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Basic Facts About to Know About STDs

When you enter into a relationship, thinking about STDs may not be the first thing on your mind but knowing your sexual health and that of your partner’s can be critical to your well-being. Continue reading “Basic Facts About to Know About STDs” »

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February is National Condom Month

February is recognized as National Condom Month in the United States. Originally started on a university campus, it has grown into an educational event that benefits high schools, colleges, AIDS groups, sexually transmitted disease awareness groups and family planning centers.  Continue reading “February is National Condom Month” »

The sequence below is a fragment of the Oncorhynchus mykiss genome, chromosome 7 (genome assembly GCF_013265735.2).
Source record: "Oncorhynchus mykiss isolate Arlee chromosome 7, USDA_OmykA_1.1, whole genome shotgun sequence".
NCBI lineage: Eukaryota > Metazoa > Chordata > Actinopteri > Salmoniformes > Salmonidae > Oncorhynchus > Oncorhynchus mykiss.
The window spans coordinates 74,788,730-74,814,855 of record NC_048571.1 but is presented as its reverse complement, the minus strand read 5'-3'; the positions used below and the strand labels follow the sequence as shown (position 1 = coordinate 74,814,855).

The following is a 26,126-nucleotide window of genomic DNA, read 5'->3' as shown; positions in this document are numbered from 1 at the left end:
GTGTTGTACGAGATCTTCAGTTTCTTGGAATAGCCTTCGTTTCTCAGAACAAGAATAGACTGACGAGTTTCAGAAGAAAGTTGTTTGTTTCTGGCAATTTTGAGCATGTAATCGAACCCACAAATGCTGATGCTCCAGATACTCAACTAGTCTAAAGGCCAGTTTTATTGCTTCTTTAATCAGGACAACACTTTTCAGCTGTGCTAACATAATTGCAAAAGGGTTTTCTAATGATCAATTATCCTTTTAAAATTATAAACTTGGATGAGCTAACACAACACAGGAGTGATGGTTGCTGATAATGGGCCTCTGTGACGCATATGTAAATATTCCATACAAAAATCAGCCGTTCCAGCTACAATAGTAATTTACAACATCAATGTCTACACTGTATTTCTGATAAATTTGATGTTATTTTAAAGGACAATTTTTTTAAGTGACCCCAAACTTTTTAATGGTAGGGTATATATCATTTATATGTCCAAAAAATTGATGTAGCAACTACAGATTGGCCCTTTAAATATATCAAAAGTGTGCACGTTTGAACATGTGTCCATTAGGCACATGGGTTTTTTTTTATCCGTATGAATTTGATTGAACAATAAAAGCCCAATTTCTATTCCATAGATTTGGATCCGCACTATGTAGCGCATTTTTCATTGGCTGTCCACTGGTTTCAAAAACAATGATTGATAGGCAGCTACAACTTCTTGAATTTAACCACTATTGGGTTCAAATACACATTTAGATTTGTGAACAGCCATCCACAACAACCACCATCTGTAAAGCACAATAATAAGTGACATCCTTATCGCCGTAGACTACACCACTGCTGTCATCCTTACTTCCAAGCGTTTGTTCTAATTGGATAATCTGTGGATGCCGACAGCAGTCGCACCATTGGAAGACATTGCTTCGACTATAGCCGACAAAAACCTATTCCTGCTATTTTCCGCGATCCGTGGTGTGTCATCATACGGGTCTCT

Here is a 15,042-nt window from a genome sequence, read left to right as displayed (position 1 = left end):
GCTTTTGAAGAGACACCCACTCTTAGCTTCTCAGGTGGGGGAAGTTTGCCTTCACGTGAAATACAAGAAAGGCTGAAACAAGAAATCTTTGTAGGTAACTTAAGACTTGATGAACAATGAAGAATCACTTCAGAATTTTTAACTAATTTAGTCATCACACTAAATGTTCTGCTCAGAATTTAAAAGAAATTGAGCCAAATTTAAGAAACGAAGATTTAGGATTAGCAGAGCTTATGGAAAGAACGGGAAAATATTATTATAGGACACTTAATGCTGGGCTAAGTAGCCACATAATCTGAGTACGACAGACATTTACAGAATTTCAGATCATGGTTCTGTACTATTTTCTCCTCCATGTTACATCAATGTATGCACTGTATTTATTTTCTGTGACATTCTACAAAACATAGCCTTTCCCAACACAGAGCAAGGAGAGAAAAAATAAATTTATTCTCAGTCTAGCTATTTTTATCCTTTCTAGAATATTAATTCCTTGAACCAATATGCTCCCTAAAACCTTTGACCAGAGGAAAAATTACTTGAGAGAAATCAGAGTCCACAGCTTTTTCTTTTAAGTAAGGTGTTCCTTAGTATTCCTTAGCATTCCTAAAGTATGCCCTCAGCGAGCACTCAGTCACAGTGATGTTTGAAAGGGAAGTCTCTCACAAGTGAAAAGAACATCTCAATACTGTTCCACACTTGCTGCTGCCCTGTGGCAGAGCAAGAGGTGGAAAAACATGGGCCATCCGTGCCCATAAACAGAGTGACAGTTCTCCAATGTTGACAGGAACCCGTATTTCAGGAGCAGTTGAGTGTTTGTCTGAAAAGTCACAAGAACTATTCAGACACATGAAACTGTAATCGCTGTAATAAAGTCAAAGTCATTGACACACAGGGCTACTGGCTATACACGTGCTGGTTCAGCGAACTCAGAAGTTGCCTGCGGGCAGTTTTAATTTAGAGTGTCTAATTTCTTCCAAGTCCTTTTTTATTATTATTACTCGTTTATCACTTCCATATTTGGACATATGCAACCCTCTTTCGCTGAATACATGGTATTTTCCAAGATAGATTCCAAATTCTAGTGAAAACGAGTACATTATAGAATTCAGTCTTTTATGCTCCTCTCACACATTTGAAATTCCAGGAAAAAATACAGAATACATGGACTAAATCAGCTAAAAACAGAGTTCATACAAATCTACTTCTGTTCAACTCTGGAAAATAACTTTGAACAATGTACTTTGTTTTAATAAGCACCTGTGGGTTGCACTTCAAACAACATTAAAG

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Bullying and STD Prevention

School is not just an important setting for students to learn academically, it is also critical for students to learn about their own health and acquiring the tools they need to care for themselves. As October is National Bullying Prevention Month, we thought it would be a great chance to take the time to look at the serious consequences of STDs and bullying. Continue reading “Bullying and STD Prevention” »

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Men’s Sexual Health: Basics on STD Prevention 

When it comes to your sexual health, STD prevention tops the list. After all, you don’t want to be a man with a sexually transmitted disease, right?